• Epsom salt, which contains both magnesium and sulphur.
  • Mineral-rich soils found in nature, particularly volcanic soils.
  • Gypsum (calcium sulphate), which is rich in sulphur, calcium, and other elements.
  • Potassium sulphate, which provides both potassium and sulphur.
  • Animal manures and organic matter, which are rich in organic sulphur.

Sulphur Deficiency

Sulphur is considered a partially mobile nutrient, meaning it moves slowly around a plant. Typically, symptoms of a sulphur deficiency manifest in the newer leaves first. Unfortunately, detecting sulphur deficiencies can be tricky, as the symptoms closely resemble those of a nitrogen deficiency—particularly yellowing of the fan leaves (chlorosis). Most cannabis growers won’t run into sulphur deficiencies due to a lack of nutrients in their fertiliser; instead, it’s usually down to nutrient lockout or pH-related issues.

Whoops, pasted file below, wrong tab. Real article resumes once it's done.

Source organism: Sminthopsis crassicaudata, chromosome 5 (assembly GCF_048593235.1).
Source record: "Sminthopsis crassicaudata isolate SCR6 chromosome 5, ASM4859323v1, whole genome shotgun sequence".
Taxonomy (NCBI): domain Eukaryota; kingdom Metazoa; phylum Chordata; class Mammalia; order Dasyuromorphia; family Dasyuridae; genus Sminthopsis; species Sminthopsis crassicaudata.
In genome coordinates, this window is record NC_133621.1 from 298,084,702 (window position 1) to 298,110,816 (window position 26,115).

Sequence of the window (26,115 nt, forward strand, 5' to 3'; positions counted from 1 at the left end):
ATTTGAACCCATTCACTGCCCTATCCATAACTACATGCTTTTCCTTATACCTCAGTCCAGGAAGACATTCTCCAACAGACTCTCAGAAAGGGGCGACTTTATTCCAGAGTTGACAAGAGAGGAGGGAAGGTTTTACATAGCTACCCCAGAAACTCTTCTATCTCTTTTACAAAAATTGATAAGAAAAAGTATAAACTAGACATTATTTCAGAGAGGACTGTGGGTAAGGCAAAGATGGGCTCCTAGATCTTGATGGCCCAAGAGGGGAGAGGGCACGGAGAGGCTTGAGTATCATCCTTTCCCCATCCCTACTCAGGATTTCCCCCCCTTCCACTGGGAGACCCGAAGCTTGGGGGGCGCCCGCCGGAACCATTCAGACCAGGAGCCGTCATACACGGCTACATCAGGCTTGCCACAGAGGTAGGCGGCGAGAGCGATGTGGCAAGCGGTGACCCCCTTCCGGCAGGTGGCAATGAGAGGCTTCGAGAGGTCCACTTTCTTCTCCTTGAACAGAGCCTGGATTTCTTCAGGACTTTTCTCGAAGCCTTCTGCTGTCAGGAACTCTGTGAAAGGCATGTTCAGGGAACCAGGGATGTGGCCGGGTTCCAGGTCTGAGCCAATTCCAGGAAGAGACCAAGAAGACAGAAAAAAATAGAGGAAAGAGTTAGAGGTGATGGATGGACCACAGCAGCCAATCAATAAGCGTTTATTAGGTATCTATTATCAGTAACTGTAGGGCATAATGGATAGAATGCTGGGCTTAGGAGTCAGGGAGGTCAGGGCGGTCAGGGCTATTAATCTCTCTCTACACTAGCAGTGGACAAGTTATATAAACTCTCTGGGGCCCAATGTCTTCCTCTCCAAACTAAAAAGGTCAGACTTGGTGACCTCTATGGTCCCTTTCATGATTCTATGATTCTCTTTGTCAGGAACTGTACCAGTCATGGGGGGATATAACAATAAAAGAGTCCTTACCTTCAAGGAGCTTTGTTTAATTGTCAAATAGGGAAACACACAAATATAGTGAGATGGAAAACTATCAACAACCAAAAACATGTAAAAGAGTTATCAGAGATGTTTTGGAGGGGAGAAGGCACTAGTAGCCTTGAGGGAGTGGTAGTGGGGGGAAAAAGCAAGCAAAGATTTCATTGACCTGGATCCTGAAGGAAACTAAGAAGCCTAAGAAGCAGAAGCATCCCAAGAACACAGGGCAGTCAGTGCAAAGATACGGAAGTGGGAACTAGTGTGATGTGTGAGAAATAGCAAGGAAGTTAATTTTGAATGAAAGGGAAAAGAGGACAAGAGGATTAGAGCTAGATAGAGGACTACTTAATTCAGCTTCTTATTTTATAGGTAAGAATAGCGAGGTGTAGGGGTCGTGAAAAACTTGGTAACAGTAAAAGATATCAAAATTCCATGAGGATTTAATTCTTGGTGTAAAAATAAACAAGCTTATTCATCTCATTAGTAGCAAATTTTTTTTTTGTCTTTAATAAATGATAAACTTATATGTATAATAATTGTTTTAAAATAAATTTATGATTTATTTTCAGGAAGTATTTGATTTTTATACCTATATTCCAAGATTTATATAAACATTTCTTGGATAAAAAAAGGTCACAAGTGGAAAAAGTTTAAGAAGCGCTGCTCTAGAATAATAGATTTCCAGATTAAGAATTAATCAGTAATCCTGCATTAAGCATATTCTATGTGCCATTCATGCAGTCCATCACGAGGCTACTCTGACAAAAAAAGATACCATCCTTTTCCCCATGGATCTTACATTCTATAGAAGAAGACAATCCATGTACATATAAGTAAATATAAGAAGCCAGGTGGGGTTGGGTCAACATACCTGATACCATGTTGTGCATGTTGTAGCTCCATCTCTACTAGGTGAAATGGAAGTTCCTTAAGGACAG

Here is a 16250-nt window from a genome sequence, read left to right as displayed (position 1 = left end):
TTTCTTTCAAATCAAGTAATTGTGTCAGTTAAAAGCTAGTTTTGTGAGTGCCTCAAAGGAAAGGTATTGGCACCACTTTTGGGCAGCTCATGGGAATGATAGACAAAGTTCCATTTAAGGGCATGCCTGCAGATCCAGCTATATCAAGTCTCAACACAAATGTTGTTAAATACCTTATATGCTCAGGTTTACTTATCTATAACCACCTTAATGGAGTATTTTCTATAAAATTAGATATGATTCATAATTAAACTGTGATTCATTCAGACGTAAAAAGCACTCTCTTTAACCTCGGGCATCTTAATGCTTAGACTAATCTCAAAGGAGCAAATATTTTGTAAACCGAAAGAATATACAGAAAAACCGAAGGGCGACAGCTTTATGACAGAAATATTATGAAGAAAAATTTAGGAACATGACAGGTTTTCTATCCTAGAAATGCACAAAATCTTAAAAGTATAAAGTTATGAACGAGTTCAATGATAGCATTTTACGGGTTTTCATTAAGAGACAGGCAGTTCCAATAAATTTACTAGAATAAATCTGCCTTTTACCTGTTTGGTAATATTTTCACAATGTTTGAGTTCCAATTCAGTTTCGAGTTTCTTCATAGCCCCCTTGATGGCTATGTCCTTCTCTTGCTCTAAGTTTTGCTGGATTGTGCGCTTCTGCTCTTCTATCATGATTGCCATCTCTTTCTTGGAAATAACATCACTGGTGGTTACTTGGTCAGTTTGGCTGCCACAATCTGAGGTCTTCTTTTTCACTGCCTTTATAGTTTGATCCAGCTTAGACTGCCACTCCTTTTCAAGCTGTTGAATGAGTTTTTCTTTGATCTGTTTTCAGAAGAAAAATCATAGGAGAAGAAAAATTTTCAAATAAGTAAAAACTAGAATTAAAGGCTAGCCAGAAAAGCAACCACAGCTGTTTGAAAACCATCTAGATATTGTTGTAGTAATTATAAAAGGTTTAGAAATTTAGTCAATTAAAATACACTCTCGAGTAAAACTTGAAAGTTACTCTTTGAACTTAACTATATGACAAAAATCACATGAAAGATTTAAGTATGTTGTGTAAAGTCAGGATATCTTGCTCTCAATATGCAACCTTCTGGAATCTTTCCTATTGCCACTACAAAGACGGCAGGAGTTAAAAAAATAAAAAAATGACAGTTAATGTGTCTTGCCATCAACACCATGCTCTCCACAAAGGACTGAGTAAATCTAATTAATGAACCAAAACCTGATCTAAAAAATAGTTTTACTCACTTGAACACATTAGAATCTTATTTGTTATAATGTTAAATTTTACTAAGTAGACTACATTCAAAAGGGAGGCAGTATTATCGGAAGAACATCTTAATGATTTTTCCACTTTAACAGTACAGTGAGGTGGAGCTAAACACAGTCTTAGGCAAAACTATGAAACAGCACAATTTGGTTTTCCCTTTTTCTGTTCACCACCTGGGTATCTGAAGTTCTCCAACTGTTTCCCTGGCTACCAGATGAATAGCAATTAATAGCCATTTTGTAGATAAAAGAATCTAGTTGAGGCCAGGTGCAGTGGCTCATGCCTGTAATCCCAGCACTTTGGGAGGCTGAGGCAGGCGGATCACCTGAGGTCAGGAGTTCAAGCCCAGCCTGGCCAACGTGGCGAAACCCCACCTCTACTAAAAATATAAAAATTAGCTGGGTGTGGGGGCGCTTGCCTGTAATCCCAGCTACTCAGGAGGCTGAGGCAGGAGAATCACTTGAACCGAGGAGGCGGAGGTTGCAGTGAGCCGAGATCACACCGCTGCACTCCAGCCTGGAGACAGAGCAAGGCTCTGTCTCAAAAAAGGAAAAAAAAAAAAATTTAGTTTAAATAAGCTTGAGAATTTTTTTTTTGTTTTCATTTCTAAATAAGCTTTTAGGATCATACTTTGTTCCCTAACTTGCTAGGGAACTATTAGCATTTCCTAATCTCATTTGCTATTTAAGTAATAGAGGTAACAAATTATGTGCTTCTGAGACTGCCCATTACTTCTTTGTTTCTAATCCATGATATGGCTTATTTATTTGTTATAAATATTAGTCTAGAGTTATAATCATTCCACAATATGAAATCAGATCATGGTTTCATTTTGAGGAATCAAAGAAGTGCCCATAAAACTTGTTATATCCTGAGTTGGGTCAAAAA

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Sulphur Toxicity

Like any nutrient, providing your plant with the right amount of sulphur is all about balance. While too little sulphur can restrict your plant's growth and thereby reduce the size and quality of its yield, too much sulphur can be just as detrimental. Though an uncommon occurrence, sulphur toxicity can itself lead to nutrient lockout and various other issues with plant health and vitality. A common sign of sulphur toxicity is brown or dark green leaves with burnt or curled tips.

Sulphur: A vital macronutrient for healthy cannabis plants

While it might not be the star ingredient in veg and bloom fertilisers, sulphur is an important secondary nutrient for cannabis plants. In this article, we hope to have taught you the vital role sulphur plays in plant health, as well as some tips on how to properly administer sulphur when fertilising your weed plants.